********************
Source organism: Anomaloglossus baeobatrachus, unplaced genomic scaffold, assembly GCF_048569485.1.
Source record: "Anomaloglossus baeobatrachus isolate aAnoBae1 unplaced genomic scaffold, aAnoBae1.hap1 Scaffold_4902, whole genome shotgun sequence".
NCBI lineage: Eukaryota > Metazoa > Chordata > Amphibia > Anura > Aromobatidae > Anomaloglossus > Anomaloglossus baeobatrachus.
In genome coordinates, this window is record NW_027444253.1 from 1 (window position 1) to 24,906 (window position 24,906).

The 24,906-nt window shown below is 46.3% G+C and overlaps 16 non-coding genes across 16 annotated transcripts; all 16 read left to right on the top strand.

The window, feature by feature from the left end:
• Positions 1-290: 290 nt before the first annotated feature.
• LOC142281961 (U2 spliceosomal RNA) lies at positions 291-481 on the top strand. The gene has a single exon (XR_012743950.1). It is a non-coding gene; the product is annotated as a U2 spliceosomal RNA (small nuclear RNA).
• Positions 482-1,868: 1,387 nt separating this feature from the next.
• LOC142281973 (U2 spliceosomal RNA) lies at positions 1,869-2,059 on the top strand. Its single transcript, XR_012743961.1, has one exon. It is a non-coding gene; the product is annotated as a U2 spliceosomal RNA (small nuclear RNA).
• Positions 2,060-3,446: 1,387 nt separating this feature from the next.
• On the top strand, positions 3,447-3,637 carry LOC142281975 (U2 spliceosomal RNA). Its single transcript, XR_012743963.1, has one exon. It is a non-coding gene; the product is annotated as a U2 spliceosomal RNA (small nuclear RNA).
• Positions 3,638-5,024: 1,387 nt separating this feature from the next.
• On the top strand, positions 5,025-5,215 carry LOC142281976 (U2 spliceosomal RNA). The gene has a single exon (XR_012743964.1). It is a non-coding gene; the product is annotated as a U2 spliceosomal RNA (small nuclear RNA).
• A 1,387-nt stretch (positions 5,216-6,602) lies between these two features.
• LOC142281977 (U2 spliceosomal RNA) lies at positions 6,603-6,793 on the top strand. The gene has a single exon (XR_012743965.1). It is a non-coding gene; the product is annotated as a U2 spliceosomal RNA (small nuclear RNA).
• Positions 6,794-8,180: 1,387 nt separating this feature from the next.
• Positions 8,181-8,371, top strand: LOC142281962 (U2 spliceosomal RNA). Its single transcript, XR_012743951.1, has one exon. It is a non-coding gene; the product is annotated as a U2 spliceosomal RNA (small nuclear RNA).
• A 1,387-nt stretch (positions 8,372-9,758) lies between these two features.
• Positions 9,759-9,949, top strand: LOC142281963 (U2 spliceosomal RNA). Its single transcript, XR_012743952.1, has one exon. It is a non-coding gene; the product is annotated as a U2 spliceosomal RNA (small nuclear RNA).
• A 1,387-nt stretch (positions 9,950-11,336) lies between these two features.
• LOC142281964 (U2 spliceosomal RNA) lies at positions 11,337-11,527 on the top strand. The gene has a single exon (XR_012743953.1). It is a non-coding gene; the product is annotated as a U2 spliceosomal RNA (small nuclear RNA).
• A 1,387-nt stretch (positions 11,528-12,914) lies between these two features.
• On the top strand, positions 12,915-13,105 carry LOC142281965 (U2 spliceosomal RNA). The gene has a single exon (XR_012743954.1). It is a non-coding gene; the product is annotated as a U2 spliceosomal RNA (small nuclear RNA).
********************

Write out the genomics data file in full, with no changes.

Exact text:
Source organism: Anomaloglossus baeobatrachus, unplaced genomic scaffold, assembly GCF_048569485.1.
Source record: "Anomaloglossus baeobatrachus isolate aAnoBae1 unplaced genomic scaffold, aAnoBae1.hap1 Scaffold_4902, whole genome shotgun sequence".
NCBI lineage: Eukaryota > Metazoa > Chordata > Amphibia > Anura > Aromobatidae > Anomaloglossus > Anomaloglossus baeobatrachus.
In genome coordinates, this window is record NW_027444253.1 from 1 (window position 1) to 24,906 (window position 24,906).

The 24,906-nt window shown below is 46.3% G+C and overlaps 16 non-coding genes across 16 annotated transcripts; all 16 read left to right on the top strand.

The window, feature by feature from the left end:
• Positions 1-290: 290 nt before the first annotated feature.
• LOC142281961 (U2 spliceosomal RNA) lies at positions 291-481 on the top strand. The gene has a single exon (XR_012743950.1). It is a non-coding gene; the product is annotated as a U2 spliceosomal RNA (small nuclear RNA).
• Positions 482-1,868: 1,387 nt separating this feature from the next.
• LOC142281973 (U2 spliceosomal RNA) lies at positions 1,869-2,059 on the top strand. Its single transcript, XR_012743961.1, has one exon. It is a non-coding gene; the product is annotated as a U2 spliceosomal RNA (small nuclear RNA).
• Positions 2,060-3,446: 1,387 nt separating this feature from the next.
• On the top strand, positions 3,447-3,637 carry LOC142281975 (U2 spliceosomal RNA). Its single transcript, XR_012743963.1, has one exon. It is a non-coding gene; the product is annotated as a U2 spliceosomal RNA (small nuclear RNA).
• Positions 3,638-5,024: 1,387 nt separating this feature from the next.
• On the top strand, positions 5,025-5,215 carry LOC142281976 (U2 spliceosomal RNA). The gene has a single exon (XR_012743964.1). It is a non-coding gene; the product is annotated as a U2 spliceosomal RNA (small nuclear RNA).
• A 1,387-nt stretch (positions 5,216-6,602) lies between these two features.
• LOC142281977 (U2 spliceosomal RNA) lies at positions 6,603-6,793 on the top strand. The gene has a single exon (XR_012743965.1). It is a non-coding gene; the product is annotated as a U2 spliceosomal RNA (small nuclear RNA).
• Positions 6,794-8,180: 1,387 nt separating this feature from the next.
• Positions 8,181-8,371, top strand: LOC142281962 (U2 spliceosomal RNA). Its single transcript, XR_012743951.1, has one exon. It is a non-coding gene; the product is annotated as a U2 spliceosomal RNA (small nuclear RNA).
• A 1,387-nt stretch (positions 8,372-9,758) lies between these two features.
• Positions 9,759-9,949, top strand: LOC142281963 (U2 spliceosomal RNA). Its single transcript, XR_012743952.1, has one exon. It is a non-coding gene; the product is annotated as a U2 spliceosomal RNA (small nuclear RNA).
• A 1,387-nt stretch (positions 9,950-11,336) lies between these two features.
• LOC142281964 (U2 spliceosomal RNA) lies at positions 11,337-11,527 on the top strand. The gene has a single exon (XR_012743953.1). It is a non-coding gene; the product is annotated as a U2 spliceosomal RNA (small nuclear RNA).
• A 1,387-nt stretch (positions 11,528-12,914) lies between these two features.
• On the top strand, positions 12,915-13,105 carry LOC142281965 (U2 spliceosomal RNA). The gene has a single exon (XR_012743954.1). It is a non-coding gene; the product is annotated as a U2 spliceosomal RNA (small nuclear RNA).